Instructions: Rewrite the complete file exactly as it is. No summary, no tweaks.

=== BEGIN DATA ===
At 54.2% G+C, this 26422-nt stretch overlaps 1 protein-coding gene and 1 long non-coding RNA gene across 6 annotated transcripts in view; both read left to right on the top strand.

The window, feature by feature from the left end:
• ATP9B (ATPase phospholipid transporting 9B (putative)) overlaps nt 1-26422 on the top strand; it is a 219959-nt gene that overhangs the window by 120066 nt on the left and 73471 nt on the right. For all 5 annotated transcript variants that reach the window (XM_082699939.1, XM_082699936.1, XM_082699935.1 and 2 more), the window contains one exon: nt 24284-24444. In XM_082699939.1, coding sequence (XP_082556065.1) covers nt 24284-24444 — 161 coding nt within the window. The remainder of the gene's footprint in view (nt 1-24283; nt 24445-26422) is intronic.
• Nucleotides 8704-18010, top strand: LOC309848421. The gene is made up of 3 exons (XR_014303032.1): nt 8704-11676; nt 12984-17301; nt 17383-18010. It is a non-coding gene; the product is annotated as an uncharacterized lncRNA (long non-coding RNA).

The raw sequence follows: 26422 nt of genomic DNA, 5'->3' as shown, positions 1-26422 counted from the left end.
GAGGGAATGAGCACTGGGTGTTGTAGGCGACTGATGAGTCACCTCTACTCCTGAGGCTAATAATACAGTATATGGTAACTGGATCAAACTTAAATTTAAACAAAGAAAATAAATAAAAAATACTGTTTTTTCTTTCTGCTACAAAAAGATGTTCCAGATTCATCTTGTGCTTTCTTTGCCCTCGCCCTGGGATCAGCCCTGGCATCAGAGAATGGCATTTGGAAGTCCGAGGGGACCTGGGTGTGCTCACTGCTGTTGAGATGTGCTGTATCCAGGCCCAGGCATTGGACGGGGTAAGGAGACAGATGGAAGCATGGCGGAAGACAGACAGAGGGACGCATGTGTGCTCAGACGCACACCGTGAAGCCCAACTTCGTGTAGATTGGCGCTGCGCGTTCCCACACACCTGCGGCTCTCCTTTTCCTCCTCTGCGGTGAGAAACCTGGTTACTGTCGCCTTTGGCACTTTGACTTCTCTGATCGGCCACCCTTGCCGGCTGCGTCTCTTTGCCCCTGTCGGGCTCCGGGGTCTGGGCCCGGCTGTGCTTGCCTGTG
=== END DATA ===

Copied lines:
At 54.2% G+C, this 26422-nt stretch overlaps 1 protein-coding gene and 1 long non-coding RNA gene across 6 annotated transcripts in view; both read left to right on the top strand.

The window, feature by feature from the left end:
• ATP9B (ATPase phospholipid transporting 9B (putative)) overlaps nt 1-26422 on the top strand; it is a 219959-nt gene that overhangs the window by 120066 nt on the left and 73471 nt on the right. For all 5 annotated transcript variants that reach the window (XM_082699939.1, XM_082699936.1, XM_082699935.1 and 2 more), the window contains one exon: nt 24284-24444. In XM_082699939.1, coding sequence (XP_082556065.1) covers nt 24284-24444 — 161 coding nt within the window. The remainder of the gene's footprint in view (nt 1-24283; nt 24445-26422) is intronic.
• Nucleotides 8704-18010, top strand: LOC309848421. The gene is made up of 3 exons (XR_014303032.1): nt 8704-11676; nt 12984-17301; nt 17383-18010. It is a non-coding gene; the product is annotated as an uncharacterized lncRNA (long non-coding RNA).

The raw sequence follows: 26422 nt of genomic DNA, 5'->3' as shown, positions 1-26422 counted from the left end.
GAGGGAATGAGCACTGGGTGTTGTAGGCGACTGATGAGTCACCTCTACTCCTGAGGCTAATAATACAGTATATGGTAACTGGATCAAACTTAAATTTAAACAAAGAAAATAAATAAAAAATACTGTTTTTTCTTTCTGCTACAAAAAGATGTTCCAGATTCATCTTGTGCTTTCTTTGCCCTCGCCCTGGGATCAGCCCTGGCATCAGAGAATGGCATTTGGAAGTCCGAGGGGACCTGGGTGTGCTCACTGCTGTTGAGATGTGCTGTATCCAGGCCCAGGCATTGGACGGGGTAAGGAGACAGATGGAAGCATGGCGGAAGACAGACAGAGGGACGCATGTGTGCTCAGACGCACACCGTGAAGCCCAACTTCGTGTAGATTGGCGCTGCGCGTTCCCACACACCTGCGGCTCTCCTTTTCCTCCTCTGCGGTGAGAAACCTGGTTACTGTCGCCTTTGGCACTTTGACTTCTCTGATCGGCCACCCTTGCCGGCTGCGTCTCTTTGCCCCTGTCGGGCTCCGGGGTCTGGGCCCGGCTGTGCTTGCCTGTG